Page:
The auto industry was hit pretty hard by the recession, and today, more than 5 years after it started, it is still struggling to get out of it, but there are signs that it is on the road to a complete recovery. Car sales have been going strong over the past couple of months, with the strongest figures recorded in November, when many car makers reported that sales have exceeded even the most optimistic expectations. Enticing discounts and promotions over the holiday weekend, along with plenty of new models, as well as a good labor market, are among the most significant factors that made November an excellent month for almost all car makers.
This past month, car sales were so strong, that they led to a 16.5 million annualized selling rate, which is much higher than last year’s rate of 15.3 million, and the fastest rate since February 2007, when it got to 16.8 million. This was the best November in history, when it comes to monthly car sales in the U.S. Virtually all major manufacturers reported substantial gains in November, with General Motors and Chrysler leading the way.
GM saw a 14% increase compared to the same month last year, with 212,060 vehicles sold, resulting in the best November for the company in six years. Cadillac and Buick were its best-selling brands, with 16,172 and 15,072 units sold, respectively. Chrysler sold 16% more cars than last year’s November, or exactly 142,275 vehicles, with Jeep and Ram as the brands that were demanded the most. GM redesigned some of its more in-demand models, improving their efficiency and updating their exterior, which was a major factor that helped boost sales.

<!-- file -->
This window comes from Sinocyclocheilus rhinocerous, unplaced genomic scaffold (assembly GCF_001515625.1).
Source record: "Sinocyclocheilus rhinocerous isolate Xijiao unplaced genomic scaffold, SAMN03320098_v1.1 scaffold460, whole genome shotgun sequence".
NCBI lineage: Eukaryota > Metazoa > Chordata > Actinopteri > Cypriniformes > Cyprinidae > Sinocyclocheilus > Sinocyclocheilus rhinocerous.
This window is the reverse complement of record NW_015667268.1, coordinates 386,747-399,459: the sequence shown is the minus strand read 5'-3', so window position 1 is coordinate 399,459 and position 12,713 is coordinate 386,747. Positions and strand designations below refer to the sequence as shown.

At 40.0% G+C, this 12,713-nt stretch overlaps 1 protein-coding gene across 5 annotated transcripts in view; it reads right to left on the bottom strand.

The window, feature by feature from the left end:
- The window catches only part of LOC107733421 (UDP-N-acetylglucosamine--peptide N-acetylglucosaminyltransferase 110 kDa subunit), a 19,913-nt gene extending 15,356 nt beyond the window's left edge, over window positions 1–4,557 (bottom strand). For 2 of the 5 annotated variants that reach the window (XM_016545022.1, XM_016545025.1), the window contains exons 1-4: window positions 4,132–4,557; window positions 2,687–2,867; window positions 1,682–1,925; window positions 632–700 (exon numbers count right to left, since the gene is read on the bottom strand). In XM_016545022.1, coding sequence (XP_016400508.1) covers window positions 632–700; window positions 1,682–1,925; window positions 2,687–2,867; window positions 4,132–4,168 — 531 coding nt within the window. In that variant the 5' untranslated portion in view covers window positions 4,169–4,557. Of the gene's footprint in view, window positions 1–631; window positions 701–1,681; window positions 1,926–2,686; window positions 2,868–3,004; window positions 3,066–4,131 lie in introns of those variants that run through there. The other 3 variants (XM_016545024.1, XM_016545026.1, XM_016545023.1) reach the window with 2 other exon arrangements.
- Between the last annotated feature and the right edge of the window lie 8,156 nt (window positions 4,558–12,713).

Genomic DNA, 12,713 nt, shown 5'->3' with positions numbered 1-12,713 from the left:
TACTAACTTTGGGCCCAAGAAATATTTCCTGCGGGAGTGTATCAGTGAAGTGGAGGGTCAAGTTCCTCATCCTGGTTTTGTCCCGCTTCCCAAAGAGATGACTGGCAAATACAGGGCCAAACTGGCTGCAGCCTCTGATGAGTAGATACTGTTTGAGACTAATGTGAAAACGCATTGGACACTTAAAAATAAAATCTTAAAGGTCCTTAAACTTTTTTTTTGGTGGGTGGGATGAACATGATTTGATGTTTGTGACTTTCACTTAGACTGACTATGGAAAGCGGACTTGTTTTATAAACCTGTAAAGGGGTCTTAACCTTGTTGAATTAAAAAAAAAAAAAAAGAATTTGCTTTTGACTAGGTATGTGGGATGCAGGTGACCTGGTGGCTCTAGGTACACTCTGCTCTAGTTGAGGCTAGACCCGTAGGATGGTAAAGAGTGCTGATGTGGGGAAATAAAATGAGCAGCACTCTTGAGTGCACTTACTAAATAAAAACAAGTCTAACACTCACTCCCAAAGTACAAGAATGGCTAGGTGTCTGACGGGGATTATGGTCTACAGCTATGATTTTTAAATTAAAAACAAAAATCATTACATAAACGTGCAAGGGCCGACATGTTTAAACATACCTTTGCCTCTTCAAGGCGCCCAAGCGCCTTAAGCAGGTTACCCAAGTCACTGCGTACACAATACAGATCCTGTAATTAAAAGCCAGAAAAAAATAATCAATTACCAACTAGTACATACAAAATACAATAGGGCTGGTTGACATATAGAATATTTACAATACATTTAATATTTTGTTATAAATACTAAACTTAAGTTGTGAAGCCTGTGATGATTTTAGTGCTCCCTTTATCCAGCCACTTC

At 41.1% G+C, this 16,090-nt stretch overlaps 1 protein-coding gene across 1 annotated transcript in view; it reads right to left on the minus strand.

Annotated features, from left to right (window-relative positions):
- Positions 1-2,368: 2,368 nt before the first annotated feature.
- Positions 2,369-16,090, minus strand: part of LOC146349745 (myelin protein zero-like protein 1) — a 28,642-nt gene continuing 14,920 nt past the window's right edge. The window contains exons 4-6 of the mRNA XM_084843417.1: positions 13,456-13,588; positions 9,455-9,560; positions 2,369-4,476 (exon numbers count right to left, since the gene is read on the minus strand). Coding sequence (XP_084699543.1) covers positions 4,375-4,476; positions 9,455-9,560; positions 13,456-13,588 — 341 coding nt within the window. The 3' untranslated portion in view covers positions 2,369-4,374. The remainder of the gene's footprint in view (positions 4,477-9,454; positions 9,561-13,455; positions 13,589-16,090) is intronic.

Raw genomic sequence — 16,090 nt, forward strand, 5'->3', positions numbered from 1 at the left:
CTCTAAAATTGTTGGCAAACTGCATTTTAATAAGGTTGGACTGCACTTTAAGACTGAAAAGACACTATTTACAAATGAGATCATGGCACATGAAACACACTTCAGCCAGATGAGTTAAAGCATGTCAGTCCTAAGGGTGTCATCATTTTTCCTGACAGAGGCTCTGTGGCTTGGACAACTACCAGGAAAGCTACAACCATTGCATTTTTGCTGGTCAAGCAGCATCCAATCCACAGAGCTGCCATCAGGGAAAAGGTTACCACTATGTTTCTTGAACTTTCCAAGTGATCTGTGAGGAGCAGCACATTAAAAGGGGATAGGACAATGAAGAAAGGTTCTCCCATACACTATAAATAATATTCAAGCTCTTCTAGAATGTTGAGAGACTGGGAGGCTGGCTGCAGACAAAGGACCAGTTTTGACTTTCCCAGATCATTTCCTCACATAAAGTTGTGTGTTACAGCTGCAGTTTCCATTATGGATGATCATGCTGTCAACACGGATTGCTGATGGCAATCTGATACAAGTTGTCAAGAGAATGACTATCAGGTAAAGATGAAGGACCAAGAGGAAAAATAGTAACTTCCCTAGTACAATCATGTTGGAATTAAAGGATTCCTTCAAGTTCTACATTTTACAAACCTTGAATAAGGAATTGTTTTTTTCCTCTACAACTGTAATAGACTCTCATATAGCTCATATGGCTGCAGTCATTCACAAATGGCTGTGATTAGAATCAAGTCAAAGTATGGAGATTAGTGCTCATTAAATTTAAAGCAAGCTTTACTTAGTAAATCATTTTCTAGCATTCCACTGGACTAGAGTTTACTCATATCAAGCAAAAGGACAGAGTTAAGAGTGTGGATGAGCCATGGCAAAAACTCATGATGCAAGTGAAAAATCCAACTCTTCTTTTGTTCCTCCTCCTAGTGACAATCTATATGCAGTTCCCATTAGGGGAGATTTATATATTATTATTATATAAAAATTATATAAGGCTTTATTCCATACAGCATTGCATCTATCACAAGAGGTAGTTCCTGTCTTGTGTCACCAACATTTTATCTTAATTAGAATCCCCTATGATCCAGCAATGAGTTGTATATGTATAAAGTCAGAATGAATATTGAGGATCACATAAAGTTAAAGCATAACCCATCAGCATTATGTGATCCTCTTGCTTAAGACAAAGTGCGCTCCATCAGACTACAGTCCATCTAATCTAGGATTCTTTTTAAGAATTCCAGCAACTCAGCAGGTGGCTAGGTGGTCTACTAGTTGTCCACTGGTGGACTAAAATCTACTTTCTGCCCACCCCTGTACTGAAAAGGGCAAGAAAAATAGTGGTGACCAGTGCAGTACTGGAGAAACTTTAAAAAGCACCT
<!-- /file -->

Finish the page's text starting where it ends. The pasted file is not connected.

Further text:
Although Ford had the best November in 9 years, it didn’t stop its market share from dropping 0.3 percent, unlike the other two major American car makers, whose market share improved significantly. Be that as it may, Ford’s sales were up, as well, with a 7% increase. They were able to sell 190,449 vehicles, with the majority of them being F-Series trucks, whose sales rose 16 percent. As far as projections for next year are concerned, Ford plans to build almost 15,000 less units than 2013, due to decreased demand.
Japanese giant Toyota also reported favorable November sales numbers, albeit not as good as the American Big Three. They saw a 10% increase, with the Avalon and RAV4 as the biggest gainers. In total, Toyota sold 178,044 vehicles, 19,477 of which were RAV4, which is a 56% improvement over November 2012. Their Japanese counterparts, Honda, on the other hand, were not as successful, and were one of the few companies that didn’t post such significant gains. Their sales were down 0.1% over last year’s November, which was their best November ever.
If you take into account that the average price for a new car grew when compared to the same period last year, these highly favorable sales numbers are a bit of surprise, but it actually makes a lot of sense when you add the generous incentives car makers offered for Black Friday, reduced unemployment rates, somewhat stable gas prices, and the fact that auto loans have become more affordable, with significantly lower interest rates.